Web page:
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Understanding The VIN

by james on 02 Sep 2016
Understanding the VIN   Every vehicle manufactured since 1954 carries a unique identifier, the VIN (Vehicle Identification Number).  Since 1979 there has been a global VIN standard so that all VIN’s follow the same format.  The VIN, as its name suggests, identifies the car uniquely, and the manufacturer releases information associated with the VIN.  As manufacturers offer an increasingly wide and deep set of ‘options’ with new vehicles, the VIN becomes more and more important in identifying which parts fit which particular vehicle.   Fortunately for me (and for you, too), MINI and Porsche have stuck to fairly well defined formulae for their cars, so that a lot of the time components such as brakes, clutches and service items can be identified by knowing the car’s model and year.  One notable distinction is identifying the correct steering column switch assembly for 986 Boxster and 996 series 911’s.  In these cars there were 4 different switch assemblies offered: Two lever switch Three lever switch with cruise control Four lever witch with cruise control and onboard computer Three lever switch with onboard computer but no cruise control (this option was mostly fitted to GT3 models)   The manufacturers work with their chosen software partner to make the information available, usually at a price.  So, if you want to look up Porsche information, filtered by VIN, you can subscribe to a service called Partslink24, which provides parts diagrams for every roadgoing model Porsche ever built, from the 356 up to the new (at the time of writing) Boxster and Cayman 718.  (Taking time out en route to geek out over the 959, Carrera GT and 918.)   MINI owners can also use Partslink24 to get information about their cars, but if you have a MINI, you can also get car-specific information at http://www.realoem.com/bmw/enUS/select (Note that MINI’s are searchable by the serial number, which is the last 7 characters of the VIN).   The following table breaks down the 17 characters of the VIN:   Char Value/Meaning 1 Manufacturer identifier MINI use WMW Porsche use WP0 for sports cars, WP1 for SUV’s 2 3 4 General vehicle characteristics.  Australian Porsches will all have ‘ZZZ’ in position 4-6 and the first 2 characters of the model code, followed by a Z in position 9. 5 6 7 8 9 10 Position 10 – 17 are used for vehicle specific information. 11 12 13 14 15 16 17   …and here is a sample Porsche VIN in detail:   W Germany (‘W’ is a carry over from West Germany) P Porsche 0 Sports Car Z These three are always Z for Australian delivered cars Z Z 9 First two characters of the model type 9 Z Always a Z for Australian delivered cars B 2011 model year S Made in Stuttgart 7 Third character of the model type – so this car is a 997 1 Not used in Australia 3 Serial number (designates vehicle type in US market) 1 8 2   Fortunately, for most of the parts sold by Master Parts, it’s enough to know your car’s model year, but if you are ever unsure of the correct part for your car, feel free to call, email or contact us online to identify the right part for your car.

Who Made This?

by james on 22 Dec 2015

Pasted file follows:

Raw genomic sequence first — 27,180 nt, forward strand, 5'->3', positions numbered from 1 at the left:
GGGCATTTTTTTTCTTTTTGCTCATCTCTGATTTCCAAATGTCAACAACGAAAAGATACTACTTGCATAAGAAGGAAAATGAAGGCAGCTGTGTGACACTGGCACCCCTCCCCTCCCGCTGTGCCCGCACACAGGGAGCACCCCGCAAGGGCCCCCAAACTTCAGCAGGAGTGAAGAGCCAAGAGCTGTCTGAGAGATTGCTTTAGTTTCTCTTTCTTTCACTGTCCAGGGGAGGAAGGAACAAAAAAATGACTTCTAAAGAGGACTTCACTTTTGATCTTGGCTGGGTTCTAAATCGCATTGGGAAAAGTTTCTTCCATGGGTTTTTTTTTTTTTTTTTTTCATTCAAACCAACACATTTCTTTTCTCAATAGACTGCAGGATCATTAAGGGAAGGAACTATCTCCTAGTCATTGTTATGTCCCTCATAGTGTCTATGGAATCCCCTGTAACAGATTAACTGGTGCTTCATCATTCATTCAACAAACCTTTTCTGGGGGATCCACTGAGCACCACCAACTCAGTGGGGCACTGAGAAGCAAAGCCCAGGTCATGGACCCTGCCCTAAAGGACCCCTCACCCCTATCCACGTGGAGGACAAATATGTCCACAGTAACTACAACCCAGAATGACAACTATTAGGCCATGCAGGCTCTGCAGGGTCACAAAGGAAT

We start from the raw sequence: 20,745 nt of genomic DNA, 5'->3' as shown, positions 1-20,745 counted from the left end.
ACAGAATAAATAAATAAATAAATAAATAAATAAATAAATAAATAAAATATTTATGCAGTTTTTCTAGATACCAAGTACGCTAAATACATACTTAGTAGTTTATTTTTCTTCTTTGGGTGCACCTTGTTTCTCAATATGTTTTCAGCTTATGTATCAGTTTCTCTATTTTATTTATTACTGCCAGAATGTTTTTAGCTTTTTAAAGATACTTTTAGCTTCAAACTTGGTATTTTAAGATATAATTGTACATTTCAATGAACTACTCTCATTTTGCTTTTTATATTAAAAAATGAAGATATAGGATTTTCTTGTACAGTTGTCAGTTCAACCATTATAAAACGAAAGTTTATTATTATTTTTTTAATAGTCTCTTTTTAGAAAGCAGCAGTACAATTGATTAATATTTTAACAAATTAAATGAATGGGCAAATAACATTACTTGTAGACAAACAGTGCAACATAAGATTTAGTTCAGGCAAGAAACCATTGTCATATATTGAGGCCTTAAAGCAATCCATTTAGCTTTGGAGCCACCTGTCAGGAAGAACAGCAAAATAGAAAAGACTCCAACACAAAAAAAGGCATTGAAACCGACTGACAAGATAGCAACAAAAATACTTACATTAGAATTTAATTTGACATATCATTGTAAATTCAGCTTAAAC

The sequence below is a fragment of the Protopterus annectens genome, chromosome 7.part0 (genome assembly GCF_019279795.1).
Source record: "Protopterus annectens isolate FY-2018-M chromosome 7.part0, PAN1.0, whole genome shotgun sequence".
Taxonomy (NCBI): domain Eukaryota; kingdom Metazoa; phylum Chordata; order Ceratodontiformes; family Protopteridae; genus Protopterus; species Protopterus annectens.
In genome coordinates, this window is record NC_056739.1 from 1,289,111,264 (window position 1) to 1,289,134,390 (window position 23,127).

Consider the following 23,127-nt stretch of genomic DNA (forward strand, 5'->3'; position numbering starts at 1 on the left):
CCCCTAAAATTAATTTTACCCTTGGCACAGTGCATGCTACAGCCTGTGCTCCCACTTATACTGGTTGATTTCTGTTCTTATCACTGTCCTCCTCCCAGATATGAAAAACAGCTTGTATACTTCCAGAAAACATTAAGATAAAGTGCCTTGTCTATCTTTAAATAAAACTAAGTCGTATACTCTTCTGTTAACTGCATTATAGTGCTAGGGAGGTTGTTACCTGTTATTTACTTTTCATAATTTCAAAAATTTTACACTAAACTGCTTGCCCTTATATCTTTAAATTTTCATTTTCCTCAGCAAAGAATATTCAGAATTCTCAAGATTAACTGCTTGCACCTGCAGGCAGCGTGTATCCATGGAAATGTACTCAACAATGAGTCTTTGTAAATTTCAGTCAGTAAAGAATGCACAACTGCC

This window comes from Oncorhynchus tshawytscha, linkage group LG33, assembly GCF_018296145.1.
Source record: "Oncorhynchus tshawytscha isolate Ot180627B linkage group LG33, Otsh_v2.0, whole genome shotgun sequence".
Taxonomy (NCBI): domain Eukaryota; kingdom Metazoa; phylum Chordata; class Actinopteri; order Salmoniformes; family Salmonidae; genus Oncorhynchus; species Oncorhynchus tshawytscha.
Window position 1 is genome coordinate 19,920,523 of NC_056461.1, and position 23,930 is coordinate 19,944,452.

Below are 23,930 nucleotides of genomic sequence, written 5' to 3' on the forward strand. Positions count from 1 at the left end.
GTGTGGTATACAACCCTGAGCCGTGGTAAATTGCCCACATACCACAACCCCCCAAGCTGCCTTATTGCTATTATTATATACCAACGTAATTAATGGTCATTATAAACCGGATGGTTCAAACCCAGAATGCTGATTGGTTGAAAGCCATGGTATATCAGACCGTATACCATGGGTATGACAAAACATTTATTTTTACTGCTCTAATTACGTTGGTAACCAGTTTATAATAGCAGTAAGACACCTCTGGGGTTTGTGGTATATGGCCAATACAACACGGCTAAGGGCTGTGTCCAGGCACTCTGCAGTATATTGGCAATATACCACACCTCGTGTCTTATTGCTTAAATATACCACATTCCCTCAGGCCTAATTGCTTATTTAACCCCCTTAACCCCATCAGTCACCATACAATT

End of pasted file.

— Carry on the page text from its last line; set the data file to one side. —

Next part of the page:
Who Made This?   In the world of medicine, you will often have the choice between brand name drugs or generic equivalents.  Developing new (pharmaceutical drugs) is big business.  To protect the company’s investment in R&D, the drug company has a window during which their patented drug may not be copied.  The drug company has a short-lived monopoly, and generally prices the drug the way you would expect a monopolist to price, i.e, they charge like a wounded bull.  Once the patent expires, other companies may market their versions of the drug and all those lovely free market forces come into play, so generic drugs are usually vastly cheaper than the brand name drug.   With drugs, unless you are an analytical chemist, it’s difficult to know exactly what you are buying.  (Although if you want to test for fake little blue pills, it’s not hard.)  Judging by the enormous numbers of spam emails which I receive for gentlemen’s strengthening tablets, there is an enormous market out there for fake pharmaceuticals.  And where a generic drug contains the same active ingredient as the brand name equivalent, a fake drug is exactly that: a sugar coated piece of chalk.   There’s a strong incentive to make fake drugs: the margins are enormous.  I don’t know what the chalk costs, but having researched this stuff, for purely academic reasons, I suspect I am in the wrong business entirely.  The little blue pills sell for around $4 each.  That’s good margin for chalk!   In the world of car parts, it’s a similar story, with hopefully a lot less spam involved.  The pecking order for car parts goes mostly like this: Genuine Parts OEM Parts Aftermarket Parts Fake Parts   Genuine parts carry the marque’s branding.  For some parts, there is no option.  If you want a steering column switch for your Porsche Boxster or 996, it’s a genuine Porsche part.   OEM parts are the same parts as fitted in the factory, but with the manufacturer’s branding.  If you buy a genuine MINI oil filter, you get a Mahle filter in a MINI box.  If you buy genuine Porsche brake pads, you get either Pagid or Textar pads in a Porsche box.  What you don’t get with OEM parts is the ‘genuine’ price.  This is why Master Parts sells OEM parts as far as possible.    Aftermarket parts covers a broad range, from high quality items manufactured by reputable brands, to parts that are just plain junk.  If a Mahle oil filter for a particular car is not the factory fitment, then that filter is not OEM, but it can get murky.  F’rinstance if Porsche use a Mahle oil filter for one model, and a Mann cabin air filter, then Mahle are OEM for oil filters, but aftermarket for cabin filters for that model.  Some aftermarket parts are indistinguishable from OEM (and genuine) parts, and in some cases it doesn’t really matter.  Cabin air filters are probably a good example.  There’s probably very little down side risk to using an aftermarket cabin air filter, but you’d be brave if you made it your mission in life to seek out the cheapest oil filter for your car.   The tricky thing with the term ‘aftermarket’ parts is that it covers everything from totally unserviceable items that bear a passing resemblance to useful car parts to items that are substantial improvements over the factory fitted items.  Within the Master Parts range, examples of aftermarket parts that are upgrades from factory fit items are: Numeric Racing shifters and cables for 996/7 and 986/7 models BMP aluminium coolant reservoirs for R53 MINI Cooper S L and N Engineering IMS bearing updates for 996 and 986 model Porsches   And then there are fake parts.  Piracy in car parts really does exist.  I’ve been shown examples of fake oil filters, air filters, clutch components and brake pads.  It goes without saying that buying fake parts is just not worth it.  Of course, nobody would knowingly buy fake parts but the old wisdom holds true: if a deal looks too good to be true, it probably is.   So, the question arises: If you have a choice, which car parts should you buy?  The answer is simple:  First prize is OEM, where this is available.  You get genuine part quality without genuine part prices.  If OEM is not available, look for OEM equivalent aftermarket parts.  Within the parts you’ll find on materparts.com.au we’ve made every effort to indicate the part’s manufacturer, and if you are interested in a part that doesn’t have a manufacturer identified, please ask.